Spotted Lanternfly: An Update on This New Invasive Pest
The spotted lanternfly is an invasive planthopper native to South East Asia. Discovered in Berks County, it continues to expand into new territory in Pennsylvania and is now known to exist in Virginia. Spotted lanternflies eat sap from plants. They have a very wide range of host plants. They prefer Ailanthus trees (tree of heaven), walnuts, and grape vines as a first choice, most any other hardwood tree as a second choice, and with less frequency, pine trees. The Pennsylvania Department of Agriculture has enacted a quarantine order to try to reduce the spread of this insect.
In this session we will provide an update on this invasive pest, describe its biology, and discuss the potential financial impact to our landscapes, forests, and agriculture. We will highlight different management strategies and their effectiveness, and conclude with a demonstration of proper insecticide and herbicide treatments.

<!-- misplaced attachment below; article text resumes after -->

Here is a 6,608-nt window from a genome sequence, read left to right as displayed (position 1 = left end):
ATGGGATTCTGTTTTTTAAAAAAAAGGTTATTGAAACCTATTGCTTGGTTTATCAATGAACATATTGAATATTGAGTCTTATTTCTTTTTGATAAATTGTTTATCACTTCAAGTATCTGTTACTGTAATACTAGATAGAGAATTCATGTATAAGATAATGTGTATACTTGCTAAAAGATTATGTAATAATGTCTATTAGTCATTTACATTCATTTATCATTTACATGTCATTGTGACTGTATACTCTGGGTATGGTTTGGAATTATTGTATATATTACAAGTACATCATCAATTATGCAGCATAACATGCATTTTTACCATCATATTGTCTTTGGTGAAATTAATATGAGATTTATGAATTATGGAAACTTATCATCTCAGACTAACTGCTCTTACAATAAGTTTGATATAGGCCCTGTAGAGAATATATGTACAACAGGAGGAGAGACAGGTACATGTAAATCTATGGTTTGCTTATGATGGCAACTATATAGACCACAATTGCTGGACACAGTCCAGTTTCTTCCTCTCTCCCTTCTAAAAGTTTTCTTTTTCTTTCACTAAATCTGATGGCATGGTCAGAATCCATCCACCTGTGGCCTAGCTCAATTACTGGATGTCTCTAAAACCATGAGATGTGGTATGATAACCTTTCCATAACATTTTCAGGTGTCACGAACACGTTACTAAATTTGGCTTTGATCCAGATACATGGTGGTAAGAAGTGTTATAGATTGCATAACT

Jeff Picher has over 30 years of green industry experience including 22 years as an Arborist/Sales Representative for F.A Bartlett Tree Experts.
This course carries 3 CEUs for ISA certified arborists (S=1, P=2, M=0) and pesticide update credits from the Pennsylvania Department of Agriculture.
Tuesday, October 2
8:30 am – 12 noon (EDT)
Morris Arboretum Visitor Center
100 E Northwestern Ave
Flourtown, PA 19031